Tier One: Life Insurance & Executive Benefits: The Executive Bonus IRC §162 Plan
Attracting, compensating, and retaining key talent is an on-going challenge for companies today. Section 162 of the Internal Revenue Code establishes an easy way to accomplish these goals for executives or other key employees using a bonus arrangement. The most popular funding mechanism for a IRC §162, commonly referred to as an Executive Bonus Plan, is a whole life or universal life cash value insurance policy. These plans allow business owner and companies to provide additional benefits to employees of their choice and, by doing so, the plans can be extremely effective in attracting, retaining and retiring the chosen participants.
An employer makes a cash bonus to an employee which is used to fund a cash value life insurance policy on the life of the employee. The employee maintains all rights to the policy and can use the policy’s cash values to supplement future income while the employee is working or retired. Under most circumstances, the employee accesses a policy through loans which are tax-free as long as the policy remains in-force during the employee’s lifetime.
In addition, the employee is able to name a beneficiary of their choice to receive the policy’s income tax-free death benefit. Normally, the policy is designed to provide the minimum amount of death benefit cover permitted by regulations so that cash value growth within the policy is maximized. If the policy is large enough, the employee may wish to have an irrevocable life insurance trust (“ILIT”) own the policy so that the value of the policy’s death benefit is not included in the employee’s estate when they die. The trustee is able to make decisions regarding access to the policy for cash in the future.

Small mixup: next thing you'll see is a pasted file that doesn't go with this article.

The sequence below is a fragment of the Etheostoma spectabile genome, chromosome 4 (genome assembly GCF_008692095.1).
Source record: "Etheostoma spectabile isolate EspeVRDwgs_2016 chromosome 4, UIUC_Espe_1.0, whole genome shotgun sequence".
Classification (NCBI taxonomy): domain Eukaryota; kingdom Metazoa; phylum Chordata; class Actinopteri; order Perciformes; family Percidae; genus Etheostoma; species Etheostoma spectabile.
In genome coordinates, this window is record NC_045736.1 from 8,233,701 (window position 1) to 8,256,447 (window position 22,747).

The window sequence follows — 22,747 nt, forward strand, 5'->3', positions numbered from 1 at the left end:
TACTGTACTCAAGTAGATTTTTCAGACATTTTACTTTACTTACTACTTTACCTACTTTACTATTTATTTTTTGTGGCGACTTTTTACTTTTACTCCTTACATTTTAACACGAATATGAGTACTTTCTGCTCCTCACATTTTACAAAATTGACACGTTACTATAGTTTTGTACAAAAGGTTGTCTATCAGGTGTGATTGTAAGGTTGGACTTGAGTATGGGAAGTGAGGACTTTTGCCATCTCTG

From an employer’s perspective, an executive bonus plan is simple and easy to implement and administer. The bonus payments are deductible to the company and taxable to the employee just like most forms of cash compensation. In order to retain a plan participant, the employer can ask the employee to sign an agreement pertaining to certain restrictions. The employer may require a restrictive endorsement to the policy which requires the employer’s consent if the employee wants to surrender the policy or access the cash value of the policy before a certain date or period of continued employment.
Under most designs, executive bonus plans are not subject to ERISA and are typically not subject to the same complex rules of other nonqualified deferred compensation plans. Employers may discriminate which employees to include in a plan as well as the amount, timing and conditions for the bonus and the terms to any restrictions.
From an employee’s perspective, an executive bonus plan allows the employee to save more than the limits of any qualified plan. Outside of any employer restrictions for short-term access, the employee is free to access or not access the policy’s cash values whenever they would like. There is also an element of portability to a plan since the employee owns the policy. An employee may ask a future employer to continue funding the policy through another bonus arrangement.